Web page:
13 August 2010

Introducing Intensity to Chest Training

The love hate relationship I developed with training chest stemmed from a gaping hole where the 'pectoral-deltoid tie in' should have filled. Every time I hit the most muscular pose I could see a visible weakness in that area. Action was to be taken. My lack of upper chest became an obsession,as did the desire to push myself to the extreme and discover what this muscle group is capable of.

I was reading Joe Weiders Super System, which after studying a number of body building and nutrition books, I still found the most influential. It gives you an educational insight in to the mind of a body builder, which will give you a distinct advantage in your quest to build muscle. The principle of
instinctive training is introduced AND HAS BEEN THE MOST EFFECTIVE PRINCIPLE I HAVE EVER USED. Understanding your body and how it works and reacts, and not relying on your best mates workout plan or the incredible new muscle gaining supplement you just bought!

Basic Chest Training

Up until that point I was making slow but steady gains in my chest development, but I knew there was more I could do to improve. Initially my chest training was fairly basic. For a warm up I would work through light dumbell flys and cable crossovers. This is a good way to wake up the chest muscles for the workout ahead. 2-3 sets lightly increasing the weight and reps each time and you should begin to feel a good pump.

After the warm up I begin the real work with flat barbell press, usually varying the angle each set. This is a psychological thing for me, because I believe religiously in variation throughout the workout. I work on a minimum of 10 reps to failure, usually 12 reps to failure for 3 sets. Then for a heavy exercise incline dumbell presses,following a simple 5x5 programme (5 sets of 5 reps to failure using maximum weight with up to 3 minutes rest in between sets). The next movement I would alternate between variations of cable crossovers, cross bench flys, and pec dec movements to really finish off the chest ,so an additional 6 sets of 8-10 reps to failure. This gave me a total set average of 14 sets per chest workout (excluding warm ups).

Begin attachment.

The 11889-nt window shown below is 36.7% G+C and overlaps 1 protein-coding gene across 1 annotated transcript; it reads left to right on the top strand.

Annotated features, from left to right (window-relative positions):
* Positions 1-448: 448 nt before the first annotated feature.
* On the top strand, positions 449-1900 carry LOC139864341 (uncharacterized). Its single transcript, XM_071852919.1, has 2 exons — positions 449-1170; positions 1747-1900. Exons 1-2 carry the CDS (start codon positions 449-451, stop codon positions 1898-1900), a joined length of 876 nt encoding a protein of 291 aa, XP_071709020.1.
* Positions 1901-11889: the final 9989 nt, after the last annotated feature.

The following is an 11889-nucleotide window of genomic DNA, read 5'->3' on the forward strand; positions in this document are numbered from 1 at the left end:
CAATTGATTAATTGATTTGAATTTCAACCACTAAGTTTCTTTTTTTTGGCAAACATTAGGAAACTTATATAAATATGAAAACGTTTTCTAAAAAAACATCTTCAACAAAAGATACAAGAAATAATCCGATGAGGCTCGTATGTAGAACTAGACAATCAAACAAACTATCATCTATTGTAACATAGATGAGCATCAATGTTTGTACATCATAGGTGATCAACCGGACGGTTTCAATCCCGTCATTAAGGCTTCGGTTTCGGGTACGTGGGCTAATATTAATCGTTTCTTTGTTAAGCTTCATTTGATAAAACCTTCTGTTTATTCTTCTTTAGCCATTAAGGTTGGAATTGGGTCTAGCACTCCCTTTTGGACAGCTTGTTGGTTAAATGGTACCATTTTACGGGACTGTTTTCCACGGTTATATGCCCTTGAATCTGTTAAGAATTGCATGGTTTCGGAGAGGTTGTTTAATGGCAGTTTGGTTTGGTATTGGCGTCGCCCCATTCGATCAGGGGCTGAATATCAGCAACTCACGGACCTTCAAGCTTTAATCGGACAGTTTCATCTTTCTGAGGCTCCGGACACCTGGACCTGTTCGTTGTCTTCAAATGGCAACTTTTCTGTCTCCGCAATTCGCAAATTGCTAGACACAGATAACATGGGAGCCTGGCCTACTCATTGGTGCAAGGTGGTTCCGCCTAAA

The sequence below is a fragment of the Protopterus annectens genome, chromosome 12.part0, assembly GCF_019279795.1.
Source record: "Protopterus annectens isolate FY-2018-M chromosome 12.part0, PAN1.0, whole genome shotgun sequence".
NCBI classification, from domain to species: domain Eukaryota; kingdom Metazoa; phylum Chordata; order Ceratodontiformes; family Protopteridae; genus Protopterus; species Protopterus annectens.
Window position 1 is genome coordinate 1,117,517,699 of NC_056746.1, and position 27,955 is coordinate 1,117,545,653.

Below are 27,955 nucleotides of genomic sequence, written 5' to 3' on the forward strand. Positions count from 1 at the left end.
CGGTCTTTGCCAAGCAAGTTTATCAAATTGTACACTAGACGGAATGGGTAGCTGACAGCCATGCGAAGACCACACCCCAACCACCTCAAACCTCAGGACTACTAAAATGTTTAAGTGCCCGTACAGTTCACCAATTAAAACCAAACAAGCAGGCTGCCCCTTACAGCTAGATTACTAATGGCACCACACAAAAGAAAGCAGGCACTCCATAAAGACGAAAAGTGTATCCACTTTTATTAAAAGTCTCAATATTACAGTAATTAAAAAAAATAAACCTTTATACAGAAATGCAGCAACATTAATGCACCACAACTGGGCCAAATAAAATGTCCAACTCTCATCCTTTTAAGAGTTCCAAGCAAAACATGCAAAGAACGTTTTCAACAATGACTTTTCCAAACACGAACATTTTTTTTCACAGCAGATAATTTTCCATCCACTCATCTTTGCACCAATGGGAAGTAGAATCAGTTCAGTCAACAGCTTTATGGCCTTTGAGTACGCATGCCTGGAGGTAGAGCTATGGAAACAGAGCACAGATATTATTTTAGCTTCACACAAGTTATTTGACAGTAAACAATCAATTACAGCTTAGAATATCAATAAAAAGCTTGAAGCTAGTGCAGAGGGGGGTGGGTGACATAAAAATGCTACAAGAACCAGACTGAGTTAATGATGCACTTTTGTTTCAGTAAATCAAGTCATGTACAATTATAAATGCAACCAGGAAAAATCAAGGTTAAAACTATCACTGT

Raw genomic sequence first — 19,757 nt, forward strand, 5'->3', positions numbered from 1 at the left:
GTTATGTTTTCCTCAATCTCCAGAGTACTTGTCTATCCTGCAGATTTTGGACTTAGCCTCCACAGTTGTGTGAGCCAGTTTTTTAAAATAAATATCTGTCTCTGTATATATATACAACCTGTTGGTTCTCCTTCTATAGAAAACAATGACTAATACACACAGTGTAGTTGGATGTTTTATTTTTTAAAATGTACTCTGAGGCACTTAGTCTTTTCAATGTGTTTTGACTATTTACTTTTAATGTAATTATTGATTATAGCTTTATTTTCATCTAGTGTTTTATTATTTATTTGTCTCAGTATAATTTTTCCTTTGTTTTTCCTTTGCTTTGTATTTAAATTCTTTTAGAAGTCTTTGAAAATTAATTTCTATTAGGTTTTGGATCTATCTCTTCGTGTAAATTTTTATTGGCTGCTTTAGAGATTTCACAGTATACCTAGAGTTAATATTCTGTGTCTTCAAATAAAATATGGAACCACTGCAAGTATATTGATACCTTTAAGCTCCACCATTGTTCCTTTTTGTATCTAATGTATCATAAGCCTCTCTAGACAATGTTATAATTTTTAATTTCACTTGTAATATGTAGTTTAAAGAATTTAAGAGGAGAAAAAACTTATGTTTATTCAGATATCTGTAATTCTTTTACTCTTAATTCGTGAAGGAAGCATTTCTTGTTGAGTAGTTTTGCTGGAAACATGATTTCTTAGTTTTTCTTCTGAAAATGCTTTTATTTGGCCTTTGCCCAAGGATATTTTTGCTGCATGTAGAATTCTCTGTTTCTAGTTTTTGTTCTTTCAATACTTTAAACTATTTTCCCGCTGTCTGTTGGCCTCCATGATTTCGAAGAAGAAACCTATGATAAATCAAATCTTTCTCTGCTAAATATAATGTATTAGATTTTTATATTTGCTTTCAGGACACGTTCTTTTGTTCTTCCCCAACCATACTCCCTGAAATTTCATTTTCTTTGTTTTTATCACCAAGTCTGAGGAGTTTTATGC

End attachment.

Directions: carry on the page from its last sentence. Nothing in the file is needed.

I had been using this programme for around 3 months, and although I had made gains, my progress was beginning to slow and I was left feeling frustrated at my efforts. I now knew I had to introduce something new.

Pre Exhaustion Training

Pre exhaustion can be a very effective weapon for blasting through muscle growth boundaries, or speeding up the strength gains that might be dwindling. I found it to be very effective even in the early stages of serious bodybbuilding training. Performing an isolation exercise, followed immediately by a compound exercise for the same muscle group, will allow you to drag your muscles to a level of fatigue they likely have never experienced before. This Level of intensity will accelerate your muscles in to new growth and explode your strength levels in a matter of weeks! The downside to pre exhaustion training is it can be easily mistreated! Yes you will stimulate rapid muscle growth and lift heavier weights over a short period of time, BUT, over training is a common mistake made by athletes who are new to pre exhaustion sets. I would recommend using it for no more than 2 consecutive workouts for ANY MUSCLEGROUP. Any more than that you will risk breaking down muscle fibres instead of building them! I chose to team up a 5x5 programme with pre exhaustion training and kept to the routine for almost 4 months.
Muscle Group
Erector Spinae
Cable press downs/dumbell extensions
Leg extensions
Close grip bench press
Bent over barbell rows

The workout would begin with a couple of sets of bodyweight dips, leaning forward to give more control to the chest and shoulder muscles. After a few weeks I moved this exercise to the end of the workout, where I was doing 5 sets of 6-10 reps with up to 50kg attached to the belt. This remains one of my favourite exercises for its all round power building in the shoulder arm chest regions, and I often use dips in my tricep and shoulder workouts too.

Next was flat dumbell presses and incline dumbell flys. 1 complete set would consist of (a) set of dumbell flys (isolation) followed with no rest by a set of (b) dumbell incline presses (compound). the rep ranges and weight used vary depending of the desired result, in my case this was to add mass to my upper chest. I would do 10 full range of motion flys, followed by a heavy set of incline dumbell press 4-6 reps. The intensity of this type of training was unlike anything I had experienced before. Because the chest muscles have been isolated while performing the flys, they come in to the presses fatigued so, using a weight that normally I am able to do 12 strict form reps to failure with, I would grind out 6-8 hard reps. For once I could feel my chest completely depleted of energy, to the point my triceps and shoulders were taking all of the weight!

After 3 sets which almost double on merit alone, flat barbell presses and cable crossovers to squeeze as much blood in to the chest as physically possible!! Again using the pre exhaustion principle, 10-15 cable crossovers (variety of angles) followed by barbell bench presses with a heavier weight of 5-8 reps for 2-4 sets ,depending on energy levels for that day.
By the time this workout is over you will know the true meaning of muscle failure.

I have since used pre exhaustion training techniques on a number of 'lagging' muscle groups (notably traps) and would recommend anybody facing a reduction in development to experiment with it. This level of intensity really did send my chest in to overdrive opening new doors in my training, and more importantly opening up my mind to the possibilities ahead.

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